Washington D.C. - Senator Barbara A. Mikulski (D-MD) today introduced legislation with several of her colleagues which apologizes to the victims of lynching for the failure of the Senate to enact anti-lynching legislation. Senator Mikulski said that while this resolution stands as a painful reminder of that history, it should also stand as a guiding principle - that we must always fight to protect the rights of all Americans. Senator Mikulski's full floor statement, as it appears in the congressional record, is provided below:
AN APOLOGY FOR THE SENATE'S FAILURE TO ADOPT ANTI-LYNCHING LAWS
"Today, the Senate acknowledges the dark side of our history. We apologize for a terrible wrong - the Senate's repeated failure to adopt anti-lynching legislation. This legislation is long, long overdue. I join my colleagues in offering this resolution as a way of saying how profoundly sorry we are that the Senate did not act decades earlier -when action might have saved lives. We also recommit ourselves to ensuring that this will never happen again.
"The horrific practice of lynching is a stain on our nation - and on our souls. There were over 4,700 documented lynchings in the United States. There were 29 documented lynchings in Maryland. These lynchings were public events, with members of the community colluding - either directly or indirectly - in this horrifying practice. It was no accident that they made them public - they were sending a message to other African Americans in the community. These crimes left thousands of people dead and families and communities scarred. Yet 99% of these murderers were never arrested or tried for their crimes.
"For many in Maryland, the history of lynchings in not an abstraction -it is the history of their family or their community. The Washington Post reported about a 1906 lynching in Annapolis, where Henry Davis was lynched on a bluff near College Creek just days before Christmas. There was George Armwood, who was lynched and burned by a mob in Princess Anne's County, and King Davis -who was lynched in Brooklyn, Maryland on Christmas Day in 1911. Many institutions throughout the nation have tried to document the extent of this racial violence - but so many incidents went unreported that we will never have a true account of how many African Americans were murdered.
"Billie Holiday, a Baltimore native, tried to capture the despicable practice of lynching in her 1939 song 'Strange Fruit.' Her career suffered because of the painful honesty of this song. Her record label refused to record it, and some of her concerts were cancelled. Yet Holiday's perseverance turned 'Strange Fruit' into one of the 'most influential protest songs ever written' and an inspiration for those fighting for racial justice.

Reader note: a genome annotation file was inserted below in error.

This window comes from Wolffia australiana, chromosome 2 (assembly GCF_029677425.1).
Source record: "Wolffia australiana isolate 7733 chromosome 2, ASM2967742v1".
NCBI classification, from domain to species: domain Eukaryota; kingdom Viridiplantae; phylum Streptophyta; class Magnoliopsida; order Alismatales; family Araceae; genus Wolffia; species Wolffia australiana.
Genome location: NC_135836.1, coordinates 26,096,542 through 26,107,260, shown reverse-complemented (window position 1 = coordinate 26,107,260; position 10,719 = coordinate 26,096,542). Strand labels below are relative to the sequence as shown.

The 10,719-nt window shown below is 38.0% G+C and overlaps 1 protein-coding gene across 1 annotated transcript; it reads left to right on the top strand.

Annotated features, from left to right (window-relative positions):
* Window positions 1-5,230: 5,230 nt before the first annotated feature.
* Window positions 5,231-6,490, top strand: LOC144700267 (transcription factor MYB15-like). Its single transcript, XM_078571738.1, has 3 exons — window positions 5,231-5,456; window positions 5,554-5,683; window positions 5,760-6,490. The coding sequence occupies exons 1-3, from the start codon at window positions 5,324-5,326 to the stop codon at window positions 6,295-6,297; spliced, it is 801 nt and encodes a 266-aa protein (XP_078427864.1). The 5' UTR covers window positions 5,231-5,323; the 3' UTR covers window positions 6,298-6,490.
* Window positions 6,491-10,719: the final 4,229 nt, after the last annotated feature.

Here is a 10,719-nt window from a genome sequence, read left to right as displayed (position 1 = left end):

"The Senate tried several times to put an end to this monstrous practice by outlawing it, but each time the measure died. This is a horrific failure that cost American lives. This failure will always be a scar on the record of the United States Senate.
"Today we apologize for this tragedy, though no action now can right this wrong. Though we acknowledge this dark side of our history, we cannot and should not want to erase it. We must ensure that it serves as a lesson about a time when we failed to protect individual rights and preserve freedom.
"This legislation is important in recognizing the evil of lynching and the failure of government to protect its citizens. It also stands as a symbol of our commitment to move our nation forward so we can truly be a symbol of democracy.
"Next week in Baltimore - we will open the Reginald Lewis Museum of African American History and Culture. It will be a proud day - the celebration of a strong and proud history that has made our nation great. This Museum documents the courageous journeys toward freedom and self-determination for African Americans in Maryland and in America. Yet history must also acknowledge this dark side of our history. We must educate the next generations about the proud history, and mighty struggle that African Americans have endured in the United States.
"Today, this resolution stands as a painful reminder of that history. Yet it should also stand as a guiding principle - that we must always fight to protect the rights of all Americans. This resolution acknowledges that the Senate was wrong when it failed to enact anti-lynching laws. But it also empowers us to move forward to do all that we can to strengthen opportunity for all Americans, to fight discrimination in every form and to ensure that we vigorously protect the rights of all Americans."